The Franklin County Court of Appeals today unanimously denied ECOT's request to block the state Board of Education from ordering the online school to repay $60 million in state aid for inflating its attendance numbers.
The court's refusal, issued by a three-judge panel without comment, to grant the injunction means the state board can make a final determination in the matter at its next monthly meeting, set for Monday, as planned.
The 19-member board can accept, reject or modify the findings of state hearing officer Lawrence Pratt, who recommended that the Electronic Classroom of Tomorrow repay $60 million of roughly $108 million it received in state funding for the 2015-2016 school year.
Pratt concurred with a Department of Education review that found that based on computer log-in durations and offline documentation, many ECOT students had failed to meet the minimum 920 hours of learning opportunities required by the state.
ECOT reported 15,322 full-time students in the 2015-2016 school year; the education department verified 6,313, nearly 60 percent less.
School officials dispute the finding, arguing that the state retroactively changed the way it verifies school enrollment and violated a 2003 agreement it had with the department. School officials say they will have to close the school if they are forced to repay the money.
In addition to its administrative appeal and effort to block the school board from acting, ECOT has asked the courts to intervene and lobbied state lawmakers for help, both so far unsuccessfully.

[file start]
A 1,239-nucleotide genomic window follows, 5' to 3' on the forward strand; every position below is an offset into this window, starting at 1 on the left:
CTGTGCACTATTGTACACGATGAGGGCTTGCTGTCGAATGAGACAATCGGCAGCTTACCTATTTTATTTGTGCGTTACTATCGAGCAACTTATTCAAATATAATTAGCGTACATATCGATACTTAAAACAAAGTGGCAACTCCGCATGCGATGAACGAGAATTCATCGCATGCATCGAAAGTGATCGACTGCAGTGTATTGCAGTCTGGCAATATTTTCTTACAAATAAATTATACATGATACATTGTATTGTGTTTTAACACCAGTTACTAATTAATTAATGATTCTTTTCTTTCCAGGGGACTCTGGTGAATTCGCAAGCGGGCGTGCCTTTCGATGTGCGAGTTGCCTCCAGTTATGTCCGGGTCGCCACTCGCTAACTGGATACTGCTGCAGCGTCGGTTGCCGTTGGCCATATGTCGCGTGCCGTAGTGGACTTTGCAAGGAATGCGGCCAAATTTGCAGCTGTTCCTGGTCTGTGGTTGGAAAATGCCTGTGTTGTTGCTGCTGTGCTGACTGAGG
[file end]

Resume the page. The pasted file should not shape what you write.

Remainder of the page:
Franklin County Common Pleas Court Judge Jenifer French in September ruled in favor of the education department. That decision is under review by the Franklin County Court of Appeals -- separately from the injunction request -- with a ruling expected this summer. Regardless of that decision, the case is expected to end up before the Ohio Supreme Court.
ECOT founder Bill Lager and hundreds of students, parents and teachers rallied outside the Statehouse on May 9 to "save our school." School officials have been seeking changes to state law regarding how student academic growth is measured, how the minimum 920 hours of education is considered, and how schools are counted toward their sponsors' evaluations.
Applauding Wednesday's ruling, former Congresswoman Betty Sutton, a Democratic candidate for governor, said ECOT rips off taxpayers and fails to educate Ohio's students and urged the state Board of Education to accept a hearing examiner's ruling to recover $60 million in taxpayer money from ECOT.
"This sham, unaccountable school is a clear waste of taxpayer money and needs to be shut down," she said in a statement issued minutes after the ruling.